Unless you love shoveling driveways, NOAA releases good news about next winter, El Niño

June 14, 2018

Unless you love shoveling driveways, NOAA releases good news about next winter, El Niño

CLEVELAND, Ohio – After the final La Niña advisory, which aided in Cleveland’s brutally cold, snowy winter, the National Oceanic and Atmospheric Administration is predicting the opposite for this year: an El Niño could be in the works.

Chances are high enough for an El Niño to form within the next few months that the Climate Prediction Center issued a watch today.

What does this mean for Northeast Ohio’s next winter?

Unless you love snow-blowing driveways at 5 a.m., this is good news for next winter in Northeast Ohio. El Niño’s effects will be opposite to the ones we felt last winter during the La Niña. Instead of days on end of sub-freezing temperatures, it’s more likely we’ll see a warmer, and drier, season.

But nothing is set in stone yet.

Forecasters with NOAA predict a 50-percent chance of El Niño starting as early as this fall and a 65-percent chance of El Niño conditions by the winter.

What is El Niño?

And there’s a reason why we could see a more mild winter.

El Niño and La Nina are two of the three phases of a natural cycle called ENSO -- the El Niño/Southern Oscillation -- across the tropical Pacific. ENSO oscillates between El Niño conditions, neutral conditions, and La Niña conditions.

For now, scientists expect neutral conditions through the summer before the chances of El Niño begin increasing.

According to NOAA, each full ENSO cycle lasts, on average, three to seven years and triggers predictable fluctuations in temperature, precipitation and winds. La Nina generally follows El Niño with neutral conditions in between, but there are no guarantees.

In an El Niño, weakened surface winds lead to an unusually warm surface temperature in the equatorial Pacific Ocean. The increasing heat in the ocean triggers rising motion in the atmosphere above, which intensifies storms and rain over the Pacific.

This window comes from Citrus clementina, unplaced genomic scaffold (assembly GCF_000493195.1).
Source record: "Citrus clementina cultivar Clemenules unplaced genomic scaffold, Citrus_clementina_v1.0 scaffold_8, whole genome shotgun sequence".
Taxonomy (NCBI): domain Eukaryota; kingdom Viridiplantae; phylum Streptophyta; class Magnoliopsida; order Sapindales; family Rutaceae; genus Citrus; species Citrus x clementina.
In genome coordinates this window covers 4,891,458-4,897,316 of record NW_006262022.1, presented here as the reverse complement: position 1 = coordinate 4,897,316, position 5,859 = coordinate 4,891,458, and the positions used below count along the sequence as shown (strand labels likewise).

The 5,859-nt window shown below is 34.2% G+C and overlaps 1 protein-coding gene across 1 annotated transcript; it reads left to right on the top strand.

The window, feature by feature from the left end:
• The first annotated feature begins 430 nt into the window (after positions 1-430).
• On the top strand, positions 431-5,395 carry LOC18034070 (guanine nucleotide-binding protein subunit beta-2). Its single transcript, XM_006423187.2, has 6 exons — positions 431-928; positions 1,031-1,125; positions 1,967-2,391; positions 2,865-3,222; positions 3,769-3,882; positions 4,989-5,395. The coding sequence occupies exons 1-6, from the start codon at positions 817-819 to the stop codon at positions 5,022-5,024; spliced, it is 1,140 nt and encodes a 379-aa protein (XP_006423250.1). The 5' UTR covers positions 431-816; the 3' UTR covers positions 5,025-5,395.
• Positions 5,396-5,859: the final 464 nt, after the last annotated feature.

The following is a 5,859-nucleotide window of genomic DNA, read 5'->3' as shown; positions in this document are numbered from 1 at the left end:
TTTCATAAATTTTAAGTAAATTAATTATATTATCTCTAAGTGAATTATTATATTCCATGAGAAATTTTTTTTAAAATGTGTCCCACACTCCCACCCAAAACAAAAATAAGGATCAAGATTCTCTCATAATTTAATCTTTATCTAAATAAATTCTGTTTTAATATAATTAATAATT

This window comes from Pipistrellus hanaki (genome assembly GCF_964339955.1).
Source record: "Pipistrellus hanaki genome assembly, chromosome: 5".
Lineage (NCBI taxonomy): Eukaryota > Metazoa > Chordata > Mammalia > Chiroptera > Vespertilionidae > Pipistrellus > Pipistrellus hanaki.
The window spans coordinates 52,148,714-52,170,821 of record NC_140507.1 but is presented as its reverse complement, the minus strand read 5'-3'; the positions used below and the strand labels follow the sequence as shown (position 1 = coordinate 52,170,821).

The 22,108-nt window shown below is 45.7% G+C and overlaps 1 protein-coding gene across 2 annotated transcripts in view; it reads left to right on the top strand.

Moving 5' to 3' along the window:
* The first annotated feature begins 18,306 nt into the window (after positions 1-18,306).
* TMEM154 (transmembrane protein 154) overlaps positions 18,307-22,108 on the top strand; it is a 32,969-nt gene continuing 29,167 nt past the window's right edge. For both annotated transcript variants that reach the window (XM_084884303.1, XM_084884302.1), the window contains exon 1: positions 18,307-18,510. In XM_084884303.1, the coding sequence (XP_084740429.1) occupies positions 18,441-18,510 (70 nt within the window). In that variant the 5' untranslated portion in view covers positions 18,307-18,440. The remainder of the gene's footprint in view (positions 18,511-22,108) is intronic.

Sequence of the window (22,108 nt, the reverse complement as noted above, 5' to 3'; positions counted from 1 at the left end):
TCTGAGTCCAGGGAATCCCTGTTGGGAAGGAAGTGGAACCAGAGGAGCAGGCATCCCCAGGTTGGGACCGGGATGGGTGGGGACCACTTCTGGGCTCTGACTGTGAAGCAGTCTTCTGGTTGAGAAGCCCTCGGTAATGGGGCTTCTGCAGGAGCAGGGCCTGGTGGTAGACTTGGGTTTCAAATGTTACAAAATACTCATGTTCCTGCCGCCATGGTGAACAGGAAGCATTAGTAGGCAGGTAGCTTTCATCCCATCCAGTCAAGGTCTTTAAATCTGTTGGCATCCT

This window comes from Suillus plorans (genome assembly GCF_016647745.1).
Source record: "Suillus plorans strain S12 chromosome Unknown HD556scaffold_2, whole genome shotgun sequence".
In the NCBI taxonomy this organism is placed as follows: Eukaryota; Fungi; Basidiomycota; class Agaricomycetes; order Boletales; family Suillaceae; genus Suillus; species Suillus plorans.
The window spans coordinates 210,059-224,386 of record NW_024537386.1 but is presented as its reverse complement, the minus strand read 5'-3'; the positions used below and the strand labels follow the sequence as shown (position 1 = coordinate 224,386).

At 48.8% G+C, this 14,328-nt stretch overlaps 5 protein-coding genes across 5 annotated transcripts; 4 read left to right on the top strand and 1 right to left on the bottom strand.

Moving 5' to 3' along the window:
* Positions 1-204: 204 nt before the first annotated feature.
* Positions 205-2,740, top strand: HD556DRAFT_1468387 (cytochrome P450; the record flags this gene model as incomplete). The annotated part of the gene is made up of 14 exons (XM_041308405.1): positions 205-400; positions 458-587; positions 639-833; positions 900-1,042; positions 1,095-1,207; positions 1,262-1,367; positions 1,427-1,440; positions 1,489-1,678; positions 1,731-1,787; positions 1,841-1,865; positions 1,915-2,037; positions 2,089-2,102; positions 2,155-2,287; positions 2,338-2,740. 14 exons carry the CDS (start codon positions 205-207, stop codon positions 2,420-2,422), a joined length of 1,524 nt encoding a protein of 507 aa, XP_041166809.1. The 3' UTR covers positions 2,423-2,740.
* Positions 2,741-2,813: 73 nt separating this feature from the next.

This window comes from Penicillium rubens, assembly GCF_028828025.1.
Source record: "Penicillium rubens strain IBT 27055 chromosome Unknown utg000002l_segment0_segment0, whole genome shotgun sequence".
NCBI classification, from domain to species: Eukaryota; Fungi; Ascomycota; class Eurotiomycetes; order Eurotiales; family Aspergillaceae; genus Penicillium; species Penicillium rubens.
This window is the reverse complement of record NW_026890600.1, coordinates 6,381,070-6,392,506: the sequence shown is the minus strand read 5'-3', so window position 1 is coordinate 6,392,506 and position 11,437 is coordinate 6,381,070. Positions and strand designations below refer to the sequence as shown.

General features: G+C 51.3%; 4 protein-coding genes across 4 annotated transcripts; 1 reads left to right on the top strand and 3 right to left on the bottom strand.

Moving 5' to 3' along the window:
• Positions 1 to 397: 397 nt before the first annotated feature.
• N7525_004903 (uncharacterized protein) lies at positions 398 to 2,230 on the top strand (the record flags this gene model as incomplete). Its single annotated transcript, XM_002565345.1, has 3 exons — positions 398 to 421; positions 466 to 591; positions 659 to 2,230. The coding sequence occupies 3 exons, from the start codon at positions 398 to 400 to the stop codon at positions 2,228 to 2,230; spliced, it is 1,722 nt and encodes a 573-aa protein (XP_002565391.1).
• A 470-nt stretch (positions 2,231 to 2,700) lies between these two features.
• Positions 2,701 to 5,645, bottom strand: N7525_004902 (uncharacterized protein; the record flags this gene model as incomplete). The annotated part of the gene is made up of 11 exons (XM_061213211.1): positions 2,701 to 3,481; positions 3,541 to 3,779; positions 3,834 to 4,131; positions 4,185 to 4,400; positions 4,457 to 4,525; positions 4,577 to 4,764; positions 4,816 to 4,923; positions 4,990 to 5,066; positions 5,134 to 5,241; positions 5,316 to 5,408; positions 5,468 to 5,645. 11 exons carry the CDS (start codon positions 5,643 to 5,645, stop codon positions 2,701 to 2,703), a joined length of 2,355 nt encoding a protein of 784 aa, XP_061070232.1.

Warm Pacific Ocean temperatures shift the jet stream south, making the atmosphere more unstable there, therefore increasing the threat of severe weather. So, during El Niño, the southern portion of the United States sees wetter than normal conditions, but most of the country sees either neutral or drier than normal conditions.

The jet stream shift also typically creates warmer conditions to the north, and cooler to the south.

When is an El Niño watch issued?

There are very specific criteria which must be met in order for NOAA to issue a La Niña or El Niño watch or advisory.

An El Niño watch is issued when conditions are favorable for the development of an El Nino within the next 6 months. An advisory will be issued once the conditions are ongoing, if they do end up developing. This is a forecast, after all.

Technically, that means sea-surface temperatures in the equatorial Pacific Ocean would have to warm at least 0.9 degrees above average in the preceding month. That warmth anomaly must also persist for five consecutive, 3-month overlapping periods. For example, five periods of December to February, January to March, February to April, etc.

Additionally, for an El Niño advisory to be issued, there must be different atmospheric components – it’s not all just in the ocean. Some areas of the tropical Pacific basin must see a decrease in rainfall and cloudiness and an increase in pressure, while others must see a noticeable increase in rainfall and cloudiness, and a decrease in air pressure.

When’s the next update?

The next ENSO update is scheduled for July 12, according to the Climate Prediction Center.

Keep checking cleveland.com/weather for daily weather updates for Northeast Ohio, and don’t forget to submit any weather questions you have!

Kelly Reardon is cleveland.com’s meteorologist. Please follow me on Facebook, Twitter @KellyRWeather and Instagram.

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